Some people struggle with the question “What is IT?” and I have on many occasions struggled to provide an answer that they can understand. This blog is dedicated to the related question, “Why IT?”
Our technology is evolving at a rapid pace. We need people who can assess, select, and implement these technologies in ways that are helpful and cost effective. According to futurists, such as Ray Kurzweil, author of The Age of Spiritual Machines and The Singularity is Near, the pace of technological evolution is exponential rather than linear. Some of you may need a definition of linear and exponential, so I will provide one. This is not something that we should ignore or misunderstand.
A linear pace is one that graphs as a straight line. For example
y is always twice x. By contrast, an exponential pace is one that graphs as a parabola. For example
One of the properties of exponential growth is that as long as the exponent is greater than one, the growth will eventually take off at an extremely fast pace. Exponential growth is fast. Further, Kurzweil shows that technology growth may be faster than exponential. He makes a compelling argument that not only is the growth exponential, but that the exponent itself is growing.
This is not just fast. This is mind-boggling fast and it will get faster every year. We should expect a growing change that at once seems like a revolution. We should expect intelligent machines. We should expect the unexpected.
People are always chasing the market and missing opportunities. The IT “bubble” burst in 2001 and we were left with a surplus of IT workers so students have gone elsewhere. Nevertheless, demand for IT workers has grown and now outstrips supply. In a January 5, 2009 article in the Star Tribune, a Minneapolis newspaper, Laura French states that the Minnesota Department of Employment and Economic Development projected an estimated shortfall of 1000 jobs per year in Minnesota (1).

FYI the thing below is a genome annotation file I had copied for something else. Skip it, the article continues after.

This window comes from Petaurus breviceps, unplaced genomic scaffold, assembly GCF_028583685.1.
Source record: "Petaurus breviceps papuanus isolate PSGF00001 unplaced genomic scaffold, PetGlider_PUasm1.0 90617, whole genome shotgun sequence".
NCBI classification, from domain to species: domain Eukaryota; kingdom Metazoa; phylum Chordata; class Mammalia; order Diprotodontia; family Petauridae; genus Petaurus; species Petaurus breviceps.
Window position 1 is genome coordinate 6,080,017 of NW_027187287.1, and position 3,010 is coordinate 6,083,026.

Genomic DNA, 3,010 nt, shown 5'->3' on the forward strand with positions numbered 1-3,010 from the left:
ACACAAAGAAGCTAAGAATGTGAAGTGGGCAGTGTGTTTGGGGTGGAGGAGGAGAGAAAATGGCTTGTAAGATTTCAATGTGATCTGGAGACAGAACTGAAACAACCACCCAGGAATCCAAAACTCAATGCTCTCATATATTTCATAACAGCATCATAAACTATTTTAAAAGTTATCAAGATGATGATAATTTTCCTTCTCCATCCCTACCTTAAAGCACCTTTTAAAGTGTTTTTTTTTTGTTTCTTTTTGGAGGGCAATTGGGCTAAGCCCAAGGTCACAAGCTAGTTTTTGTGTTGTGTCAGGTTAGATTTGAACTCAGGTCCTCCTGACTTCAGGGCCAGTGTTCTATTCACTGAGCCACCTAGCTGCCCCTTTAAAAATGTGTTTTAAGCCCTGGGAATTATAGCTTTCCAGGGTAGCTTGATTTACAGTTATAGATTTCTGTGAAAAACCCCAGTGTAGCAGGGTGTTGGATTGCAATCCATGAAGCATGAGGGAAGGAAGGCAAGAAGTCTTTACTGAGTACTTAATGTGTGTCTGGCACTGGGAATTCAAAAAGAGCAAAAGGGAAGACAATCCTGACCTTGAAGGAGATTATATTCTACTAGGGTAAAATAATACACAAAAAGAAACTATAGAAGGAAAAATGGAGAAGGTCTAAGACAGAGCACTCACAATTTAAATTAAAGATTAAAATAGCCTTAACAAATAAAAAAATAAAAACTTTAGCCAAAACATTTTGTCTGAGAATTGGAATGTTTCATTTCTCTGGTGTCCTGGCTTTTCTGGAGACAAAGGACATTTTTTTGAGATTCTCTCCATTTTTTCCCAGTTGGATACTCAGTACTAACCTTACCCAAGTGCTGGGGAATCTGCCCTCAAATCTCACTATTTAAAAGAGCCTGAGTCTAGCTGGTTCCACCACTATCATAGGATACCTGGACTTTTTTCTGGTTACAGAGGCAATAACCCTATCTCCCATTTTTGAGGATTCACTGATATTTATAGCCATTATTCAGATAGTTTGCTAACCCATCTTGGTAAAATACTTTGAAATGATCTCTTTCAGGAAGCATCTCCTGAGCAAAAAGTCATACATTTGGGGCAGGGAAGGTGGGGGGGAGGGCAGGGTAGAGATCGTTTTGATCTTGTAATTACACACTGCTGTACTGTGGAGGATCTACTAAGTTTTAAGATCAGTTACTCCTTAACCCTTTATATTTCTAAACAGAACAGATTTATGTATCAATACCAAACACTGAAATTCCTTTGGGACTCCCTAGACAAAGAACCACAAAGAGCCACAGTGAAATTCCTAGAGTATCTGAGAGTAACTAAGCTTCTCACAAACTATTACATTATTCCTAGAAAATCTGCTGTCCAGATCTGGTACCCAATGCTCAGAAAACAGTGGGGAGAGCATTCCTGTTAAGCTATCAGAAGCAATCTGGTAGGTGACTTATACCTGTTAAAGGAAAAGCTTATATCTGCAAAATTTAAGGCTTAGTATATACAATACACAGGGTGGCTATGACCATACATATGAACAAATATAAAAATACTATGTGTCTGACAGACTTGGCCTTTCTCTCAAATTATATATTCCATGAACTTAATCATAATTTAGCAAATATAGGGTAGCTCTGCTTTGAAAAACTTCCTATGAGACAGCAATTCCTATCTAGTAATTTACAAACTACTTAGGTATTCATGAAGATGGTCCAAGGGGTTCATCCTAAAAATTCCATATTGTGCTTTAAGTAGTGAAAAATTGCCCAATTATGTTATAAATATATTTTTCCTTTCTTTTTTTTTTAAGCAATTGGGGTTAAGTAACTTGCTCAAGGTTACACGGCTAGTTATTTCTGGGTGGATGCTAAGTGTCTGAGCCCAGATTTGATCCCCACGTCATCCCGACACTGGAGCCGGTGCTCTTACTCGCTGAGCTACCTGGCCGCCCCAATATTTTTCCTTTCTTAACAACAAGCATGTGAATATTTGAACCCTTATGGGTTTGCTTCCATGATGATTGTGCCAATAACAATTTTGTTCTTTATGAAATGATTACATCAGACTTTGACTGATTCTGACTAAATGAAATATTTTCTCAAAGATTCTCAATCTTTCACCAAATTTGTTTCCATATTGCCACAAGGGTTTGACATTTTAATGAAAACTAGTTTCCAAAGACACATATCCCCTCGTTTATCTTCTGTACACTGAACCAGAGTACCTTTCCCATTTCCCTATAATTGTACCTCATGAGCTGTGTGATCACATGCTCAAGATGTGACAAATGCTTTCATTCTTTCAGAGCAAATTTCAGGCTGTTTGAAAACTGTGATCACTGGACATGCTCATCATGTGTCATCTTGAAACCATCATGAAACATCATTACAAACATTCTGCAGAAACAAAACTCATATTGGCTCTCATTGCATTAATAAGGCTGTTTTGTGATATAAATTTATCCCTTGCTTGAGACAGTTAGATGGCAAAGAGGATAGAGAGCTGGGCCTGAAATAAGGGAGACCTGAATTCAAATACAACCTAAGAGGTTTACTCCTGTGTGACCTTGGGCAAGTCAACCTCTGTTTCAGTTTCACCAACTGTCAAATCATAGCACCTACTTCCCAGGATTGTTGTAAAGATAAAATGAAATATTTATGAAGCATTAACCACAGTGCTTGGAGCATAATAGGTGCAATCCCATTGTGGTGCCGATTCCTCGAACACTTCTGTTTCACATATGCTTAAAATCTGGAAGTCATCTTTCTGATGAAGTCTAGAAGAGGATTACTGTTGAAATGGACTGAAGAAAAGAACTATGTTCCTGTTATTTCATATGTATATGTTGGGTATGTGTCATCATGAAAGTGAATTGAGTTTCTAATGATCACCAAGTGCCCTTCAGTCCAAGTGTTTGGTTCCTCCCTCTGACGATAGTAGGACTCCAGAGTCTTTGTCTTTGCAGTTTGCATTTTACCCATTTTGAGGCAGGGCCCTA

The U.S. Bureau of Labor Statistics made similar predictions in the growth in demand for IT workers nationwide. According to the 2008-09 Occupational Outlook Handbook the growth in jobs for computer scientists, database administrators, systems analysts, and systems administrators is expected to be much faster than the average growth in all jobs between now and 2016 (2).
IT jobs are in demand and demand will continue to rise. These jobs also pay much better than other jobs. Recent economic conditions will impact demand temporarily. Choices made by today’s incoming college freshman to go into IT or Computer Science may “over correct” leaving us with a temporary surplus of IT workers in four years time. Increasingly, many IT jobs have moved overseas where mathematics and science disciplines are still highly regarded. However, based upon my personal understanding and my review of the predictions of those greater than I, such as futurist Ray Kurzweil, the U.S. Bureau of Labor Statistics, and the Minnesota Department of Employment and Economic Development, my belief is strong that IT will be an ever-growing field and IT graduates will have the best opportunities, including opportunities that I cannot imagine, over the coming decades.
Why IT? Because exponential growth is nothing to ignore nor misunderstand. Because we have a compelling duty to ourselves and our nation to develop our nation’s pool of technology experts and professionals.
If our nation fails at IT, our outlook is bleak. It is imperative that those of us who have the ability to learn and work in this field do so.